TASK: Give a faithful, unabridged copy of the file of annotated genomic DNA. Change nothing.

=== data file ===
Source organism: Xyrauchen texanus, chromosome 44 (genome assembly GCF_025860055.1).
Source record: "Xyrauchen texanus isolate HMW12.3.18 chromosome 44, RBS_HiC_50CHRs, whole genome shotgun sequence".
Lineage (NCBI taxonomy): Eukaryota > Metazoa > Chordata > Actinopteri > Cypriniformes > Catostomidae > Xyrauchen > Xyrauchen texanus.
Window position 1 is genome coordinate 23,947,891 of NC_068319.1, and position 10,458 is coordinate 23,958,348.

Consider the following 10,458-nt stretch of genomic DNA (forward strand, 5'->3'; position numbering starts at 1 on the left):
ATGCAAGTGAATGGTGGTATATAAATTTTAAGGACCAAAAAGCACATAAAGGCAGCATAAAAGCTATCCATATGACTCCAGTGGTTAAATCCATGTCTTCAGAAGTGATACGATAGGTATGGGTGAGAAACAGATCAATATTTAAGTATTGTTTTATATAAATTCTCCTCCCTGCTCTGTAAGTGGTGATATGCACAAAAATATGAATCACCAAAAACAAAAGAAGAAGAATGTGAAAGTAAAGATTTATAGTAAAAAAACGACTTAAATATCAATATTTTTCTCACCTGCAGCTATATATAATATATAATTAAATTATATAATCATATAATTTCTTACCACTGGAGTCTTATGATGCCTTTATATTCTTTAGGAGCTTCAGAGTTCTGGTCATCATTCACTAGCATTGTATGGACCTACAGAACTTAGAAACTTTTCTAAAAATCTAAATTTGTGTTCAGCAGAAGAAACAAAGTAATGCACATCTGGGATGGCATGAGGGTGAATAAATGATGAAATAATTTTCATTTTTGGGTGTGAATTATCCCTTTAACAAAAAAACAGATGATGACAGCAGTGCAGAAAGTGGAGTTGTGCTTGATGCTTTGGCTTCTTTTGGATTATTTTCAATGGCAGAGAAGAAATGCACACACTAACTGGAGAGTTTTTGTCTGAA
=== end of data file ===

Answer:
Source organism: Xyrauchen texanus, chromosome 44 (genome assembly GCF_025860055.1).
Source record: "Xyrauchen texanus isolate HMW12.3.18 chromosome 44, RBS_HiC_50CHRs, whole genome shotgun sequence".
Lineage (NCBI taxonomy): Eukaryota > Metazoa > Chordata > Actinopteri > Cypriniformes > Catostomidae > Xyrauchen > Xyrauchen texanus.
Window position 1 is genome coordinate 23,947,891 of NC_068319.1, and position 10,458 is coordinate 23,958,348.

Consider the following 10,458-nt stretch of genomic DNA (forward strand, 5'->3'; position numbering starts at 1 on the left):
ATGCAAGTGAATGGTGGTATATAAATTTTAAGGACCAAAAAGCACATAAAGGCAGCATAAAAGCTATCCATATGACTCCAGTGGTTAAATCCATGTCTTCAGAAGTGATACGATAGGTATGGGTGAGAAACAGATCAATATTTAAGTATTGTTTTATATAAATTCTCCTCCCTGCTCTGTAAGTGGTGATATGCACAAAAATATGAATCACCAAAAACAAAAGAAGAAGAATGTGAAAGTAAAGATTTATAGTAAAAAAACGACTTAAATATCAATATTTTTCTCACCTGCAGCTATATATAATATATAATTAAATTATATAATCATATAATTTCTTACCACTGGAGTCTTATGATGCCTTTATATTCTTTAGGAGCTTCAGAGTTCTGGTCATCATTCACTAGCATTGTATGGACCTACAGAACTTAGAAACTTTTCTAAAAATCTAAATTTGTGTTCAGCAGAAGAAACAAAGTAATGCACATCTGGGATGGCATGAGGGTGAATAAATGATGAAATAATTTTCATTTTTGGGTGTGAATTATCCCTTTAACAAAAAAACAGATGATGACAGCAGTGCAGAAAGTGGAGTTGTGCTTGATGCTTTGGCTTCTTTTGGATTATTTTCAATGGCAGAGAAGAAATGCACACACTAACTGGAGAGTTTTTGTCTGAA